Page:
It isn't any warmer over here, and they say the rainy season begins pretty soon. I hope we get through this drilling before it begins.

I saw one of the big guns we will use today. It sure is a wicked looking thing. There is a lot of machinery to one. They shoot two shots a minute. The cartridges weigh ten hundred and forty pounds. They will be our next lesson in drilling.

Corregidor, Philippine Islands - July 1918

We stand inspection every Saturday morning. We drill five days a week and have Saturday afternoon and Sunday off to do as we like. They only allow us certain hours to wash our clothes as the water is pretty scarce, and we can't use much, so we have a hard time keeping clean. We have to wash when we are bathing, and our clothesline is the ground.

We don't hardly know what a table looks like, but we have pretty good chow (that is what they call the grub) and plenty of it, so we don't go hungry here. It is chow time now and I will have to get in the line or lose out. (Later.) We had roast beef, mashed potatoes, gravy, rice, bread and water for dinner.

Fort Mills, Philippine Islands - September 1918

This is a very nice island; it is rather small, but there is some real nice scenery on it. We have an electric line that runs from the beach to the top of the island. The fare is free; you get off and on as you please. We drill only on the forenoons and in the afternoon we sometimes work a little but not much. We have pretty good chow and all we want of it. The most of our food is shipped from USA. The Philippine Islands are nice, but Wyoming is nicer.

Fort Mills, Philippine Islands - December 1918

We had a big storm, a typhoon, they call it here. It rained and blowed four days and nights. It was sure unpleasant to be out in, but we have to keep the cars running no matter how bad it storms. Sometimes we could not see ten yards ahead of the car. I am first-class motorman now.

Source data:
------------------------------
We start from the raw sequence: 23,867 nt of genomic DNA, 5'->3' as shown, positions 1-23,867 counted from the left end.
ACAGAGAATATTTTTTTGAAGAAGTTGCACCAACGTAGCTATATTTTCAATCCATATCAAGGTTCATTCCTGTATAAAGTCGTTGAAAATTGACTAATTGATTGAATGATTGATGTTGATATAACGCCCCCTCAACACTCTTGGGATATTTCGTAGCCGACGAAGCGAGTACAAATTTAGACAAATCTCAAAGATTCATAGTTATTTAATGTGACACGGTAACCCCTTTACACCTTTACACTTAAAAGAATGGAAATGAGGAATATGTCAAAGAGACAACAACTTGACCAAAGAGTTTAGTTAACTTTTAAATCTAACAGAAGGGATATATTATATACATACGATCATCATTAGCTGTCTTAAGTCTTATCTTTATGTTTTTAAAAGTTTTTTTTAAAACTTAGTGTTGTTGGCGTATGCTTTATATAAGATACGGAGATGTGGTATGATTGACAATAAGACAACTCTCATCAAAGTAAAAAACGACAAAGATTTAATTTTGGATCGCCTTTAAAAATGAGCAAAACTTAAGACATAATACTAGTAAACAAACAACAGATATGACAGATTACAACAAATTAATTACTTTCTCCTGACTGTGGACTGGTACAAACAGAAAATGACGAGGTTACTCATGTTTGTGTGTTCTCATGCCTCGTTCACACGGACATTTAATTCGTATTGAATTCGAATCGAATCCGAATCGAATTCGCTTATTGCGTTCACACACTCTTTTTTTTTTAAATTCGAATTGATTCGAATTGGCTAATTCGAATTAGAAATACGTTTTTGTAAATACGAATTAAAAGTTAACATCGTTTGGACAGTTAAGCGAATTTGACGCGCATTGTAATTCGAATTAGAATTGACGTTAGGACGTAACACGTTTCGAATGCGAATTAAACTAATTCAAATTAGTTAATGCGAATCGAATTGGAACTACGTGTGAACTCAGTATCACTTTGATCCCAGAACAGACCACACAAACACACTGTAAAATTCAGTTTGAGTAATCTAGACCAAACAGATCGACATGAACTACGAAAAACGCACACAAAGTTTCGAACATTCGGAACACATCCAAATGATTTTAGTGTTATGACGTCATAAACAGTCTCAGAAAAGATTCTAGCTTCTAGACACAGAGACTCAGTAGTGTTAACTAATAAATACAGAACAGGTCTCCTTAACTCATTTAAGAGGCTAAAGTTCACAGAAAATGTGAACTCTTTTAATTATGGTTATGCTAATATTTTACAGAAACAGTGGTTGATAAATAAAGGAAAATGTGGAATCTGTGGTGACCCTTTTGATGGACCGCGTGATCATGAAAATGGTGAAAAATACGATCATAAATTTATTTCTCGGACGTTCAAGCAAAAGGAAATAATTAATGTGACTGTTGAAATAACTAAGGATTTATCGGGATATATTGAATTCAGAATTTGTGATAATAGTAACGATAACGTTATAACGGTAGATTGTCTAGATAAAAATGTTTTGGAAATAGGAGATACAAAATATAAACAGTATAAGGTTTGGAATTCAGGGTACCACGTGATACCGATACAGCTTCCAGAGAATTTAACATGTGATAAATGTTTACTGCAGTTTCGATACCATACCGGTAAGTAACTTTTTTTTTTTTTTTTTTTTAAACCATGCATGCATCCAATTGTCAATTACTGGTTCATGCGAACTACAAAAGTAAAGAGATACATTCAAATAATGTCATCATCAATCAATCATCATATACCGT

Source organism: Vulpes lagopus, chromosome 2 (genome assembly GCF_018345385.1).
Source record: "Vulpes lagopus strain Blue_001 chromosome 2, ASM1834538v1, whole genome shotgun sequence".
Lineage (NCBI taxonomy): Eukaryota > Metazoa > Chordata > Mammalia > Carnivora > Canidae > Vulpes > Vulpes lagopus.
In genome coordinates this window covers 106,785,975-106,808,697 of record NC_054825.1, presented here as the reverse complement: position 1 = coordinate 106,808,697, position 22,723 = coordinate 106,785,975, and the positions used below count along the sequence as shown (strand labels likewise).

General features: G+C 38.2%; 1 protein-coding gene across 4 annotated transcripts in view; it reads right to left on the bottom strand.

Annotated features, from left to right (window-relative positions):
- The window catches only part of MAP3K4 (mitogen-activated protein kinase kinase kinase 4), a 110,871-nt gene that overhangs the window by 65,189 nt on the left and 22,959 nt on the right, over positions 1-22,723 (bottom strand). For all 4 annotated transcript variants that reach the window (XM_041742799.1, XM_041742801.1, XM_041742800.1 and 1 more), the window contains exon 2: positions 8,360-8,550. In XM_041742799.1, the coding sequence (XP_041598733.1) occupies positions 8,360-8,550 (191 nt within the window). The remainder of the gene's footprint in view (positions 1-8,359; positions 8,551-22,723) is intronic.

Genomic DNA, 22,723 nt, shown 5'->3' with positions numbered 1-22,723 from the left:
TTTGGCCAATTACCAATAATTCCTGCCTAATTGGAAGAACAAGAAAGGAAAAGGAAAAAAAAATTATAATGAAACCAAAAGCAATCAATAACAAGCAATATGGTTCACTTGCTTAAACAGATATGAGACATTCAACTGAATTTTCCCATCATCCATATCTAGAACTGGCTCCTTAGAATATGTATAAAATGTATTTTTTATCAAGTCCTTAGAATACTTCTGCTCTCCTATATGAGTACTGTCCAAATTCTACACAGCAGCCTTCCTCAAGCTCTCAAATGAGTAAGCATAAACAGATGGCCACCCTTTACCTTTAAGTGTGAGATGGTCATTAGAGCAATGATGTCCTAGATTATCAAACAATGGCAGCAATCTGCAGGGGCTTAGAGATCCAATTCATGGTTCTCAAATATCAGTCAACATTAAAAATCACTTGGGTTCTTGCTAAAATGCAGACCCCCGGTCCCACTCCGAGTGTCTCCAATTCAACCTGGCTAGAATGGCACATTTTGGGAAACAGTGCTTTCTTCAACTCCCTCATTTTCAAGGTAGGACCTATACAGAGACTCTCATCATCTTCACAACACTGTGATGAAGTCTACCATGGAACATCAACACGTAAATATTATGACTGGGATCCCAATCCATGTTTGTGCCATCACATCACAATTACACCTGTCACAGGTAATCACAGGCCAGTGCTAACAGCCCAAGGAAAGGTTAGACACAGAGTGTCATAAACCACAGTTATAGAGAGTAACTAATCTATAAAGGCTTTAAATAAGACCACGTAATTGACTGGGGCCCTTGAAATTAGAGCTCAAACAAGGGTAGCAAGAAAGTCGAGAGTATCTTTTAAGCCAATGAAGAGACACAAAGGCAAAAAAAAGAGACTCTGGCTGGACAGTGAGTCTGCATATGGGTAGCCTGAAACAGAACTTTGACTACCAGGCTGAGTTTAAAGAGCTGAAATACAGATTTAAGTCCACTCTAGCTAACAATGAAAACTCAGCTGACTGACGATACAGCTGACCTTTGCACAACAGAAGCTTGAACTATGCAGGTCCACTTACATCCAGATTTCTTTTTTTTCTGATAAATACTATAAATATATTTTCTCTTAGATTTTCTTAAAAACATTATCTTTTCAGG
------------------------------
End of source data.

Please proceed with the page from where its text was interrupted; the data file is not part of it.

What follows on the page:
I don't know if they raise any melons here or not, and if they do, I don't think they would be very good. Some of the native fruit is pretty good, such as pypia
[papaya]. It is something like a musk melon. Mangels [mangoes], they look like a pear, bananas and cocoanuts.

We have had the fever here, but I have been lucky enough not to get it. I guess you know what it is: what you call the "flu." I have been lucky as I haven't been sick since I have been over here, but I may get it yet. 

There is malt gin and whiskey over here. It was wide open for a while, but they are trying to close it up now. Certainly we have coffee to drink, and we have all the sugar we want, such as it is; it is brown sugar and sometimes is not very good.

For Sunday dinner we have fried chicken, dressing, potatoes, other kinds of vegetables, ice cream and cake. Through the week we have meat, potatoes, gravy and rice pudding, and most always pie or cake for supper. I have no complaint of the food we get here.

I read in the paper they had started to discharge the soldiers. I suppose the ones here will be the last to be discharged. I will be glad when I get back across the pond. I sure don't enjoy crossing the ocean. A month is a long time to be on the water. â€‹